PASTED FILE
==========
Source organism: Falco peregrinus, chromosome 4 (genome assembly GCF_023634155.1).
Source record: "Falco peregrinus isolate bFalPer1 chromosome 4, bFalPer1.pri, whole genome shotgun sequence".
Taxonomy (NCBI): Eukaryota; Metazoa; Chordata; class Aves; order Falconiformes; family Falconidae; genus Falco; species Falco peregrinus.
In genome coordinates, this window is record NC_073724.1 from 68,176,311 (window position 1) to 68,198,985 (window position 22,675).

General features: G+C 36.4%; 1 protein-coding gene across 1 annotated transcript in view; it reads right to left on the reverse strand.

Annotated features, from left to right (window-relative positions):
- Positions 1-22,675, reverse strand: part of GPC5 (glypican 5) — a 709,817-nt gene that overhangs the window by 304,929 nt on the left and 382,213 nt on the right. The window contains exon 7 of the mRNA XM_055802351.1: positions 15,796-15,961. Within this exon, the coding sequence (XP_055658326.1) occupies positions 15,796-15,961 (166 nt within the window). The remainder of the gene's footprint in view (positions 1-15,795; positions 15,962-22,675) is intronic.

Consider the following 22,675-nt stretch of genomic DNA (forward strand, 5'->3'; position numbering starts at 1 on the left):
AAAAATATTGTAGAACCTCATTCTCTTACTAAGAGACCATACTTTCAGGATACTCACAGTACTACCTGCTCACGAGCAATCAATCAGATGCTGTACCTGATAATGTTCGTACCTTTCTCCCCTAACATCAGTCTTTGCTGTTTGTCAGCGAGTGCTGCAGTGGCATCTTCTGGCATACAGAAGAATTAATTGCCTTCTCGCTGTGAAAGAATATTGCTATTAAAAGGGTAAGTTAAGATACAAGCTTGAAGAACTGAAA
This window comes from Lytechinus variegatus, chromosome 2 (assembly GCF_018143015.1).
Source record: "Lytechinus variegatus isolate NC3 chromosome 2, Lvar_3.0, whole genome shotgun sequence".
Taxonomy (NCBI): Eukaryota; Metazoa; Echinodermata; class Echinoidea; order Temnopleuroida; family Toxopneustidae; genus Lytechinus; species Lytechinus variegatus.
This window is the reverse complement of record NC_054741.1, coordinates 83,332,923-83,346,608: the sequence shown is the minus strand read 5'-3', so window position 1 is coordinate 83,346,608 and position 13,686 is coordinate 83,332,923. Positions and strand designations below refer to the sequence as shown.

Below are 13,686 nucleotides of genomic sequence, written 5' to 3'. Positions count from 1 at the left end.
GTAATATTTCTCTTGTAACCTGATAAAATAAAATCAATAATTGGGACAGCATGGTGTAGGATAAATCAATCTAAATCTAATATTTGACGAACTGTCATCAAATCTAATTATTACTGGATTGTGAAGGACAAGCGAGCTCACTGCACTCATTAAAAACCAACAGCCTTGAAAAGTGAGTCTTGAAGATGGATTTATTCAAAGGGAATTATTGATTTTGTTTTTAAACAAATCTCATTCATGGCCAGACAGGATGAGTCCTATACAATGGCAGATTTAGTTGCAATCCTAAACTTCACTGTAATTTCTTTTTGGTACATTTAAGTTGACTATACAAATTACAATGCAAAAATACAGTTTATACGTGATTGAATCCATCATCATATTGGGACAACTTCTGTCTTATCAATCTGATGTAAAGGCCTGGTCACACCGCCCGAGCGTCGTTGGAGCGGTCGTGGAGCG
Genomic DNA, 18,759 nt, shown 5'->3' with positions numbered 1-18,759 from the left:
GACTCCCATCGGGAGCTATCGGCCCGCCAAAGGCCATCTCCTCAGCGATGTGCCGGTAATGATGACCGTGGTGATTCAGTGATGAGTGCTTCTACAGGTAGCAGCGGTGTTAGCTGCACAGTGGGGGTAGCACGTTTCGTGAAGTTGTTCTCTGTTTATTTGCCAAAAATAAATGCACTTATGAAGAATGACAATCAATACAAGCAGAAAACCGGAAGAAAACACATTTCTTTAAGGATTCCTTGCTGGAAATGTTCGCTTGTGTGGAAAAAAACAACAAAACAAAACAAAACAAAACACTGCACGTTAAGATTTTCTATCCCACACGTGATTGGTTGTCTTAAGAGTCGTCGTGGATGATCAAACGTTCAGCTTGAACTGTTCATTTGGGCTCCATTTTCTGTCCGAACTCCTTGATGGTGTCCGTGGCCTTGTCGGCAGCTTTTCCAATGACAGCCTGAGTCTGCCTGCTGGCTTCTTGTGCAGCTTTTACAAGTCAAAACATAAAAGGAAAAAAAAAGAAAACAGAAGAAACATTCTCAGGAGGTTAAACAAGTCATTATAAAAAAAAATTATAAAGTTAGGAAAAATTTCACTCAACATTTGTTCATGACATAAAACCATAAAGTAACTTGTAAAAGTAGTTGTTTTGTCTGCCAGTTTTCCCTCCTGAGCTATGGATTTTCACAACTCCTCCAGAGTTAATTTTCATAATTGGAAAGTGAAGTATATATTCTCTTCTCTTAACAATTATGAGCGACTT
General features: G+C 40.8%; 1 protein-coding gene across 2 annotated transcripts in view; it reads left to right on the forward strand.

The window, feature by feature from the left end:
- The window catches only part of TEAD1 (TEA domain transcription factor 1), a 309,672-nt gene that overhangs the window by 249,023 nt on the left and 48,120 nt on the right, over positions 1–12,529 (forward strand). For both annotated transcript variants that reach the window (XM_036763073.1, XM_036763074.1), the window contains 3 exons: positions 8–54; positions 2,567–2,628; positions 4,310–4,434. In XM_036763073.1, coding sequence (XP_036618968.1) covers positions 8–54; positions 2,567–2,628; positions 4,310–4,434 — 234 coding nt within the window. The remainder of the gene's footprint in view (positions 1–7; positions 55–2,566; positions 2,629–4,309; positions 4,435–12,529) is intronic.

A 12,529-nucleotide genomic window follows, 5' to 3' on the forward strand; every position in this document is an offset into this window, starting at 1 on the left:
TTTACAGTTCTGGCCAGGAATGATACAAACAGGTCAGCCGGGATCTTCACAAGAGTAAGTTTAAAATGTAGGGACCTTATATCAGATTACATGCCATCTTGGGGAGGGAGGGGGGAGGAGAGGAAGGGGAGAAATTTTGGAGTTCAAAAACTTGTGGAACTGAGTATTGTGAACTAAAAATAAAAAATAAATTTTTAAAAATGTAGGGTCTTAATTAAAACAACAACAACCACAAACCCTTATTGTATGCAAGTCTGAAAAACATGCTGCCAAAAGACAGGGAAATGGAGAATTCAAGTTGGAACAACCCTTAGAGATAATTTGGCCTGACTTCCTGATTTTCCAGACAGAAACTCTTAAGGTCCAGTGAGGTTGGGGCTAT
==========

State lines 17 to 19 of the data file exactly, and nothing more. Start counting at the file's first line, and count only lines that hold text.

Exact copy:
GACTCCCATCGGGAGCTATCGGCCCGCCAAAGGCCATCTCCTCAGCGATGTGCCGGTAATGATGACCGTGGTGATTCAGTGATGAGTGCTTCTACAGGTAGCAGCGGTGTTAGCTGCACAGTGGGGGTAGCACGTTTCGTGAAGTTGTTCTCTGTTTATTTGCCAAAAATAAATGCACTTATGAAGAATGACAATCAATACAAGCAGAAAACCGGAAGAAAACACATTTCTTTAAGGATTCCTTGCTGGAAATGTTCGCTTGTGTGGAAAAAAACAACAAAACAAAACAAAACAAAACACTGCACGTTAAGATTTTCTATCCCACACGTGATTGGTTGTCTTAAGAGTCGTCGTGGATGATCAAACGTTCAGCTTGAACTGTTCATTTGGGCTCCATTTTCTGTCCGAACTCCTTGATGGTGTCCGTGGCCTTGTCGGCAGCTTTTCCAATGACAGCCTGAGTCTGCCTGCTGGCTTCTTGTGCAGCTTTTACAAGTCAAAACATAAAAGGAAAAAAAAAGAAAACAGAAGAAACATTCTCAGGAGGTTAAACAAGTCATTATAAAAAAAAATTATAAAGTTAGGAAAAATTTCACTCAACATTTGTTCATGACATAAAACCATAAAGTAACTTGTAAAAGTAGTTGTTTTGTCTGCCAGTTTTCCCTCCTGAGCTATGGATTTTCACAACTCCTCCAGAGTTAATTTTCATAATTGGAAAGTGAAGTATATATTCTCTTCTCTTAACAATTATGAGCGACTT
General features: G+C 40.8%; 1 protein-coding gene across 2 annotated transcripts in view; it reads left to right on the forward strand.

The window, feature by feature from the left end: